Common Tragedies

Thoughts on Environmental Economics

The joys of public finance – FutureGen edition

Posted by Rich Sweeney on January 31, 2008

Just when it seemed that both parties were hopping on the public clean energy promotion bandwagon, the FutureGen project reminds us just how bad the government is at doing this sort of thing. The Bush-sponsored clean coal project once described by Andrew Revkin as being in “perpetual creep mode” now appears to have completely halted. Whereas the initial plan (and working assumption for the past 4 years) was that the government would pick up almost 75% of the pilot CCS plant’s costs, the DOE announced yesterday that it was “restructuring” its approach, which is government speak for backing out.

Just last month the FutureGen Alliance announced its selection of Mattoon, IL as the site of the the pilot plant. This was the culmination of an enormous amount of planning, research, and negotiation. The DOE’s explanation for it’s decision back out is twofold. First, it says that cost projections for the site were ballooning out of control (shocking). However, Durbin and the industry alliance answered this complaint by offering to to pay 50% of any further cost overruns upfront, and use revenue from the facility to pay back the DOE’s 50% later. Then the DOE announced that it was more than just the cost overruns. Unlike the original plans, which called for the sponsorship of an entire clean coal plant, the government feels that it should only really support the CCS component of the power plant, not the whole thing. This will allow the DOE to take all its eggs out of the Mattoon basket, and sponsor multiple CCS pilots at the same time.

So what the hell happened here? Well it depends on your perspective:

DOE: “This restructured approach allows DOE to maximize the role of private sector innovation, provide a ceiling on federal contributions, and accelerate the Administration’s goal of increasing the use of clean energy technologies to help meet the steadily growing demand for energy while also mitigating greenhouse gas emissions. ”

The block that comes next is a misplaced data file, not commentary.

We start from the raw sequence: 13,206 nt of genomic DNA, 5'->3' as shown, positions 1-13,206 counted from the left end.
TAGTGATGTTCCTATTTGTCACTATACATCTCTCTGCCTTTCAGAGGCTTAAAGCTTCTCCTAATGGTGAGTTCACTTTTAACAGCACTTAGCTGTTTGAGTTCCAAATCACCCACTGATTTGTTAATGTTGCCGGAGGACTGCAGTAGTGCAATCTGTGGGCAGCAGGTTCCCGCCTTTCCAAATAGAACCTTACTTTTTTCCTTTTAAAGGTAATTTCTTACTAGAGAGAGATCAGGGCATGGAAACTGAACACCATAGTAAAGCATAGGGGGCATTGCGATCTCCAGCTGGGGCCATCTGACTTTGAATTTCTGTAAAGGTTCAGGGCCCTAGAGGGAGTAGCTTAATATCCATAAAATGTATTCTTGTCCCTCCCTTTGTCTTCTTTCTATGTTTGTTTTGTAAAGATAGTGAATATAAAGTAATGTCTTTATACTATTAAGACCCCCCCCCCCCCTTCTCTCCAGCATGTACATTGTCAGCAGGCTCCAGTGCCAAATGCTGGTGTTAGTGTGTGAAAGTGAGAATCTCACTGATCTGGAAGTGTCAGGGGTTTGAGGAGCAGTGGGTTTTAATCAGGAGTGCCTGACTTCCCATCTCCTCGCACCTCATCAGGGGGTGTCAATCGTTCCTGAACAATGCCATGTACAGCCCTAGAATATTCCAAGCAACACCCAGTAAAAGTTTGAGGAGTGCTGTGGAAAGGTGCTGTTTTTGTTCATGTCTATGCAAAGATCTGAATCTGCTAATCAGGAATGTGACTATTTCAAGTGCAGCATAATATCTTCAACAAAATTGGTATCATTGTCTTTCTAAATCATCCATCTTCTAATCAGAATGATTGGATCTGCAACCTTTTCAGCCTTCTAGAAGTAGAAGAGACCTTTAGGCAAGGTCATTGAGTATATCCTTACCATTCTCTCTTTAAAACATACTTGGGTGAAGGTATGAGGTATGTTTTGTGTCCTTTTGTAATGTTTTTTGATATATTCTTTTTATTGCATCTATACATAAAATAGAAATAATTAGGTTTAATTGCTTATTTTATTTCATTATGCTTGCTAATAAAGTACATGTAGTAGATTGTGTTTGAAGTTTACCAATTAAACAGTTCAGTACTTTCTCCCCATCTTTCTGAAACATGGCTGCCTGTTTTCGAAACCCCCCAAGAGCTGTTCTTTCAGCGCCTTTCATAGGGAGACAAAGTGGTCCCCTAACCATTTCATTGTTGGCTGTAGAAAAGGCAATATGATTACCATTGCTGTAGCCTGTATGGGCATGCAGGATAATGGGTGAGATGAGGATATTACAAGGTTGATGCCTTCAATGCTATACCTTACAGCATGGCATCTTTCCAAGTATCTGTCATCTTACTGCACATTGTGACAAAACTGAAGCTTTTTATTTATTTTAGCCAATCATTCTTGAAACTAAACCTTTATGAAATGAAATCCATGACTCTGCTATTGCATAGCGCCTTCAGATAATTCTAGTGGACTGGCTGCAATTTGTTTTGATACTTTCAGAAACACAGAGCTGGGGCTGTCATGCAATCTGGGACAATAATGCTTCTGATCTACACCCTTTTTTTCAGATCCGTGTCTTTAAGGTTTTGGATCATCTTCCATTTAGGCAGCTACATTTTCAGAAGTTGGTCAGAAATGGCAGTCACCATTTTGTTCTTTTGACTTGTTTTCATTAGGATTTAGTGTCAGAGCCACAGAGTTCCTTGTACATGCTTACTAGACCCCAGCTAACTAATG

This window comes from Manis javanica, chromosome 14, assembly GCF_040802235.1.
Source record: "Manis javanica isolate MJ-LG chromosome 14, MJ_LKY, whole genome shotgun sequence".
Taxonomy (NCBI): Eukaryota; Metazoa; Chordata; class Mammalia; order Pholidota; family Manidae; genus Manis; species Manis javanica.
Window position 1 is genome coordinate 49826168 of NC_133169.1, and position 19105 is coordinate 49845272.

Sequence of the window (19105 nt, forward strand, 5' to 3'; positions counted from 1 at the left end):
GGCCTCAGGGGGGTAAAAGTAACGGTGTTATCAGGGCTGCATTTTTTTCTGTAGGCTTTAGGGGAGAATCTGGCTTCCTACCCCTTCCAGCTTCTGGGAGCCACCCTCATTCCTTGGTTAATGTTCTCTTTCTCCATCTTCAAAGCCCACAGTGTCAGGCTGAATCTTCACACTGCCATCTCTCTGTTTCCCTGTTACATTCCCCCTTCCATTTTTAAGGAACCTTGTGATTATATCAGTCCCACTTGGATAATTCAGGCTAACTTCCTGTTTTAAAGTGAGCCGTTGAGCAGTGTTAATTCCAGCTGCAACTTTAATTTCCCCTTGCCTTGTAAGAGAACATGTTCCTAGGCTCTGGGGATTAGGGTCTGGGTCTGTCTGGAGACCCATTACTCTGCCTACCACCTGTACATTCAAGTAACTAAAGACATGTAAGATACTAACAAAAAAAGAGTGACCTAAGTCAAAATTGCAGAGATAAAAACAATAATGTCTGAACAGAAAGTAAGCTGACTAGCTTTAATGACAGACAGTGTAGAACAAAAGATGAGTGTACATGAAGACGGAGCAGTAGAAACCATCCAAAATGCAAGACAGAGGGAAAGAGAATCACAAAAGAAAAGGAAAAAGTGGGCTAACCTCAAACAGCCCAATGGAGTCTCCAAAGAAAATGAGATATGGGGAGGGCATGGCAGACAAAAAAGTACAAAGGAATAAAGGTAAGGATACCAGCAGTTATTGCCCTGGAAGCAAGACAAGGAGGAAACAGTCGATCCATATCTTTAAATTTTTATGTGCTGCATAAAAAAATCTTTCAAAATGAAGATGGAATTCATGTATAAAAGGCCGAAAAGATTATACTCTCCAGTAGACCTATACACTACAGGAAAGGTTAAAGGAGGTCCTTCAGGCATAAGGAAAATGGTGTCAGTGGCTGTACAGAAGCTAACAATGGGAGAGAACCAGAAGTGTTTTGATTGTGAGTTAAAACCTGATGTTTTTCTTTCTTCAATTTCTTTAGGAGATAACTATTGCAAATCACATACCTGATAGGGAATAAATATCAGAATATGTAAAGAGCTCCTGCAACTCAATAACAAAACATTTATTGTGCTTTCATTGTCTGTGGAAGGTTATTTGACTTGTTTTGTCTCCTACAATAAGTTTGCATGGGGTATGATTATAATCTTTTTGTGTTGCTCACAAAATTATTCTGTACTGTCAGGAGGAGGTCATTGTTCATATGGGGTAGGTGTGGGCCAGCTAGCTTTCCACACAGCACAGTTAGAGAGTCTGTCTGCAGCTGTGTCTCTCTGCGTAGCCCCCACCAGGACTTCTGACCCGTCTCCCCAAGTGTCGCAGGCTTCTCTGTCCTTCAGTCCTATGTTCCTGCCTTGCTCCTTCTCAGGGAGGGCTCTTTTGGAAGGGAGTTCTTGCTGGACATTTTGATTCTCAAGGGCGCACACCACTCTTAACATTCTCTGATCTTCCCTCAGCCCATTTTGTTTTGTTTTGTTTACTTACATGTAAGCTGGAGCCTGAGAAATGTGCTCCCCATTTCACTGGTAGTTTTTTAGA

FutureGen Alliance: “We wuz robbed. Everyone’s teaming up to kill coal in America.”

Dick Durbin: “When the city of Mattoon, Illinois, was chosen over possible locations in Texas, the secretary of Energy set out to kill FutureGen.”

Texas: Werd.

Optimist’s View: The government made a rational decision to spend its money more wisely and to diversify its risks.

Cynic’s view: How do you promote CCS without spending government money? Tell a group of investors that you’ll match any money they’ve spent 3 to 1, and then pull out when the project is too far along to simply abandon.

Regardless of which story you buy, the story continues to be “Too much future, too little gen.”

Thanks to Shalini for the pointer and background info.

2 Responses to “The joys of public finance – FutureGen edition”

  1. Mike said

    I like your blog. You might be interested in this paper on SSRN, about how enviro legislation gets bogged down in the legislative process, and how to fix the problem.

  2. […] Get the entire post from here. […]

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